If you are going to invest the time and effort needed to become successful at day trading, one of the first things you should do is master the lingo. Much like doctors and lawyers have their own language, so too does the world of the day trader.
The art of buying shares of stock with the sole intention of selling them on the same day.
The professional day trader is someone who makes their living and is licensed (with either a Series 6, 7, 63, 65 or 66). Keep in mind that these traders typically pay higher fees, and this is the reason why you must tell the regulators if you are a licensed professional trader. Day traders who invest their own money in day trading are not required to be licensed.
According to Pattern Day Trader (PDT) rules, if you take 3 or more day trades within a 5-day period, you are considered to be a day trader and are then required to keep a minimum of $2,500 in your account. Many of those involved in day trading who cannot maintain this balance will have to trade at Suretrader/Tradezero or Prop Firm.
Those who choose to be involved in swing trading hold onto their stocks overnight or over several nights. Yet these are still considered to be very short-term investments.
The stock market is open Monday through Friday from 9:30 a.m. to 4 p.m., except for holidays when the market will either close at 1 p.m. or be closed for the entire day. There are such things as pre-market or after-hours trading, but during these hours liquidity is frequently low as there are typically not many buyers or sellers during these hours.
When the market is a “Bull” market, it means the market is strong and trending upwards. Some traders take this position on a stock they are trading in because they are expecting it to increase in value.
A bear market is a weak one in which traders are expecting the value of one or more stocks to decrease in value. Traders may sell off their “Bullish” positions or short-sell their investments.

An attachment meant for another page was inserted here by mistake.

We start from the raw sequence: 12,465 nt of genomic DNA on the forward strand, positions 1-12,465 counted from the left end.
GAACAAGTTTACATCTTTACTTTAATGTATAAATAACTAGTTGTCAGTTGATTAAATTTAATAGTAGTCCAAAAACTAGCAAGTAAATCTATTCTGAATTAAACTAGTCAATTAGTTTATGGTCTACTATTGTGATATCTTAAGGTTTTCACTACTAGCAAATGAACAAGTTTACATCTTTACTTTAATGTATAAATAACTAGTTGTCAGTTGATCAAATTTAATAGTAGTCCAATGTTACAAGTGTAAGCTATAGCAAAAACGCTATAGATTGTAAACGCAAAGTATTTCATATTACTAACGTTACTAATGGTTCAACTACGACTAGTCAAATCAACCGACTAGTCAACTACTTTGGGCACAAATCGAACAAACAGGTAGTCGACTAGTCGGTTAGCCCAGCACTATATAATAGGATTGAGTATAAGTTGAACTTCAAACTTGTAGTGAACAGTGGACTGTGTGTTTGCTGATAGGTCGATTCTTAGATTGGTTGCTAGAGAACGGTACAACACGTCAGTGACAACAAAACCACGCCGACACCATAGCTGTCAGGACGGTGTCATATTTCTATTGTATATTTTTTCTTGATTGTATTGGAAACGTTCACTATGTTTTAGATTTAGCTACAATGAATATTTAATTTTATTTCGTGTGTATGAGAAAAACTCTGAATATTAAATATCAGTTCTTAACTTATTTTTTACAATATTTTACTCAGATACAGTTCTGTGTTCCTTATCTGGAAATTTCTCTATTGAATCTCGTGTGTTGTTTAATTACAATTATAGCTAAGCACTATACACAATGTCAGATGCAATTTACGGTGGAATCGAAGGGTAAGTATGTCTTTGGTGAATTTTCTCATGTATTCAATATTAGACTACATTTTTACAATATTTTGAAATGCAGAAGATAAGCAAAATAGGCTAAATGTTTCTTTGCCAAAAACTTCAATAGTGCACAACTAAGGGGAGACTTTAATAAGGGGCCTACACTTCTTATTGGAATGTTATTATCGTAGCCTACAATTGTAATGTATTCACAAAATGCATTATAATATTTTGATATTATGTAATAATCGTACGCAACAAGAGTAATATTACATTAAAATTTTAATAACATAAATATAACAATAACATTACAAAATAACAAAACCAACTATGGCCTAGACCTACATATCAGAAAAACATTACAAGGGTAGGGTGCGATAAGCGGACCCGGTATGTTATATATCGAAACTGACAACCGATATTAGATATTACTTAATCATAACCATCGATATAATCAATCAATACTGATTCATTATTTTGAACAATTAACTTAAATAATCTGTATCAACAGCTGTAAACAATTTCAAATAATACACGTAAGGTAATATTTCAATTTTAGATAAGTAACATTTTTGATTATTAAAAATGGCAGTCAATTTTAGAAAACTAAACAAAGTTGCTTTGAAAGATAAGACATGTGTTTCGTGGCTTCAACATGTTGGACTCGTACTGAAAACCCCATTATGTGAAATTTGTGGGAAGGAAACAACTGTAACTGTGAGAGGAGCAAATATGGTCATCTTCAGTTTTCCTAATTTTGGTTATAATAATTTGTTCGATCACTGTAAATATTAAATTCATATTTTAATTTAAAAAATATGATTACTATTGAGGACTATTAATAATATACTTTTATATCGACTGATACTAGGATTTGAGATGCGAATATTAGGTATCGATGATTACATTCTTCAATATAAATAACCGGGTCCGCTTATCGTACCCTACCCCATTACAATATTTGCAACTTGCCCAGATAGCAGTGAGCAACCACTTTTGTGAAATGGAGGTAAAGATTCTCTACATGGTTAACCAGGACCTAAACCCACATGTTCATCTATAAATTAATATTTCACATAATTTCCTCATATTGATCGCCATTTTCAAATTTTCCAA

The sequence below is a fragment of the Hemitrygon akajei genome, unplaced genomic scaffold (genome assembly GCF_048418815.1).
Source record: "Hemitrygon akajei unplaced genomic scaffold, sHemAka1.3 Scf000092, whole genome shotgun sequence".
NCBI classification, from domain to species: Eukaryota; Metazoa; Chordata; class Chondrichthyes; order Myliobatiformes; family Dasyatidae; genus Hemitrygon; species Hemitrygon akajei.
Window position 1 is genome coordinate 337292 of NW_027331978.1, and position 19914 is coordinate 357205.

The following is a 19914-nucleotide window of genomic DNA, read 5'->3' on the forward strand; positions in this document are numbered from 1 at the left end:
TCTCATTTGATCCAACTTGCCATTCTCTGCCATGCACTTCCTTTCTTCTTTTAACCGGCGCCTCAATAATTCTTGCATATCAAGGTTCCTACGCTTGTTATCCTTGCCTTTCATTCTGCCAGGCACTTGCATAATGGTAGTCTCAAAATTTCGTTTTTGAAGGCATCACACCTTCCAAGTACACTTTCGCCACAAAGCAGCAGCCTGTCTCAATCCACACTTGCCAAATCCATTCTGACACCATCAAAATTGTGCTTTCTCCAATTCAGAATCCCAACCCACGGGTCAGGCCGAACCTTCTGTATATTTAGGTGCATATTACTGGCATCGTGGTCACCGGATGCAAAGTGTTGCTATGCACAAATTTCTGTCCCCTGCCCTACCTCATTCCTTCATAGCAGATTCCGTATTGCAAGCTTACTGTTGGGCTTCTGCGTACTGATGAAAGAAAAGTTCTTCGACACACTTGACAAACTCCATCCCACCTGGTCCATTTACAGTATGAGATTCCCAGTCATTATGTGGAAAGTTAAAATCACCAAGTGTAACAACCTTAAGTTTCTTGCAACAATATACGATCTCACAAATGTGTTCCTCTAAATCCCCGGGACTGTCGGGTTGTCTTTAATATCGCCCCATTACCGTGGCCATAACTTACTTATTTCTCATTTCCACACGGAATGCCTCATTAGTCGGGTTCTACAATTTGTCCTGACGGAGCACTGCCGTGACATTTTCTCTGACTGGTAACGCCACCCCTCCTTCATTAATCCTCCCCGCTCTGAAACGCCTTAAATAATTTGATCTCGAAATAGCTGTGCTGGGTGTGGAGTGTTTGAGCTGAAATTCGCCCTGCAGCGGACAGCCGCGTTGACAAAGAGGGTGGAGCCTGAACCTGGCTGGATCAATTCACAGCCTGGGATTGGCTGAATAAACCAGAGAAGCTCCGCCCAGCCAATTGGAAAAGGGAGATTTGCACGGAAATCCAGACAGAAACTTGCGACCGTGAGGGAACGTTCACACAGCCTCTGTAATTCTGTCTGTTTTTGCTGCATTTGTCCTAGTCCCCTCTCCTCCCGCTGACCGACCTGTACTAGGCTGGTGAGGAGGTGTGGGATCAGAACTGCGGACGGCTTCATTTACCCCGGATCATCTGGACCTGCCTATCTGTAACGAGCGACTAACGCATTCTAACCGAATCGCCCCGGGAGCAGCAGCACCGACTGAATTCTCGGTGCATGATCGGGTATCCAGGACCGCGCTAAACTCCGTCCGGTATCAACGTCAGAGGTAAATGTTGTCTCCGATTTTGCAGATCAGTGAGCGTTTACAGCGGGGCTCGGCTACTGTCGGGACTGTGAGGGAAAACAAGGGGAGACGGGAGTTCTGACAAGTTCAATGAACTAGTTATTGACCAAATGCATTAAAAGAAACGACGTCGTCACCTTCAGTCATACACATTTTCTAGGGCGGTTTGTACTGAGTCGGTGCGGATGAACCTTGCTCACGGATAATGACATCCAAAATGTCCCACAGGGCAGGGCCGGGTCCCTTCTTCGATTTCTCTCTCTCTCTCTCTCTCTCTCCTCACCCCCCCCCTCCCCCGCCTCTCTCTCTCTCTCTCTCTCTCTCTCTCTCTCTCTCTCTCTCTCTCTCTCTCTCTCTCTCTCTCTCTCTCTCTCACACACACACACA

Companies make use of the IPO by selling a set number of stocks on the open market to raise needed capital to invest in research, growth or their own investments.
Once the IPO stocks have been released to the market, the number of available shares remaining on the market are called the float. Keep in mind the Float is the equivalent to a level of supply so the more limited the available supply and the more in demand they are, the faster they tend to move up and down.
Once a company issues an IPO they can buy them back. When this happens, the supply becomes more limited, which in turn increases the value of the stock while at the same time decreasing the float.
If a company chooses to offer more shares after the IPO, this is referred to as a secondary offering no matter how many times they choose to offer more shares. However, when this happens, it increases the Float and at the same time decreases their value.
This is just the tip of the iceberg when it comes the number of day trading terms you will need to master to become a successful day trader. Of course, you don’t have to learn them all at once; you can take your time and master them on your way to learning how to make a living in the world of day trading. We continue this in part two.